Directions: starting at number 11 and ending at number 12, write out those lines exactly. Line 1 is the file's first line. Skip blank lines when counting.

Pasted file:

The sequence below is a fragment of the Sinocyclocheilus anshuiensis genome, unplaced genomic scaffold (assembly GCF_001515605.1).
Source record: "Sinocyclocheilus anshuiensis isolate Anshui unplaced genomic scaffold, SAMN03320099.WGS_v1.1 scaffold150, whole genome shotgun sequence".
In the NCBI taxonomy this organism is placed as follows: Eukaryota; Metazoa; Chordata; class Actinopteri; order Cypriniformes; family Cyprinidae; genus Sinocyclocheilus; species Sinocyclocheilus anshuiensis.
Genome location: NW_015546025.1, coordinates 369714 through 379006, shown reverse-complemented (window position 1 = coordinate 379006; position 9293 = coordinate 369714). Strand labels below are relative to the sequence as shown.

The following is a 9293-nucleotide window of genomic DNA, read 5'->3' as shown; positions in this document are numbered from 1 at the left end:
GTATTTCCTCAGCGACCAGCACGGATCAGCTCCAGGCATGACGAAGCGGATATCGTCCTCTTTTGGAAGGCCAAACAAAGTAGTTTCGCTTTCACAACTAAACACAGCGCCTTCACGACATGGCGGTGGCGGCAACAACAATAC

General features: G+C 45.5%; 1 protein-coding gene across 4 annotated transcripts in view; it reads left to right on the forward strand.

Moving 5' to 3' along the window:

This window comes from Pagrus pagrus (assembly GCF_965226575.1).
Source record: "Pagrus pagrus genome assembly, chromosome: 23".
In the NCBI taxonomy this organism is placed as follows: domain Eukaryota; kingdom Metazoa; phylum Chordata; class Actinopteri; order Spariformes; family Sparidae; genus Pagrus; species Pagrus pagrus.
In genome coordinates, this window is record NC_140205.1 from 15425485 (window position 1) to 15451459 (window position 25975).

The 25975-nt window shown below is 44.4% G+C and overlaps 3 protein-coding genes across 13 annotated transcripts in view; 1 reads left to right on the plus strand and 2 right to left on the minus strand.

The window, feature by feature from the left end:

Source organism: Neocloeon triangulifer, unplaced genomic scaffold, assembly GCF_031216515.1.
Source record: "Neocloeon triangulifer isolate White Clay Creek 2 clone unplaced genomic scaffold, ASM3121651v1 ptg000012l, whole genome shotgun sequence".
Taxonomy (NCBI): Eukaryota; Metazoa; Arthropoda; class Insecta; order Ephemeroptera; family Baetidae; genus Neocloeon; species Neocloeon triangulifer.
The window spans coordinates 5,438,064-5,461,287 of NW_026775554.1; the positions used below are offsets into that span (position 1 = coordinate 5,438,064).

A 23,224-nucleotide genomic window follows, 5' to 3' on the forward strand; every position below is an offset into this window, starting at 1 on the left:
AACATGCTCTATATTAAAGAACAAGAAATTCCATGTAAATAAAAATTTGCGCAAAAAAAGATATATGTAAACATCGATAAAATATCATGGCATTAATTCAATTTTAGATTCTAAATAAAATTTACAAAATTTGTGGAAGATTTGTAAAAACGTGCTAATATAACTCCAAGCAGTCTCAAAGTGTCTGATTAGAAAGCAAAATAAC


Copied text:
In the NCBI taxonomy this organism is placed as follows: domain Eukaryota; kingdom Metazoa; phylum Chordata; class Actinopteri; order Spariformes; family Sparidae; genus Pagrus; species Pagrus pagrus.
In genome coordinates, this window is record NC_140205.1 from 15425485 (window position 1) to 15451459 (window position 25975).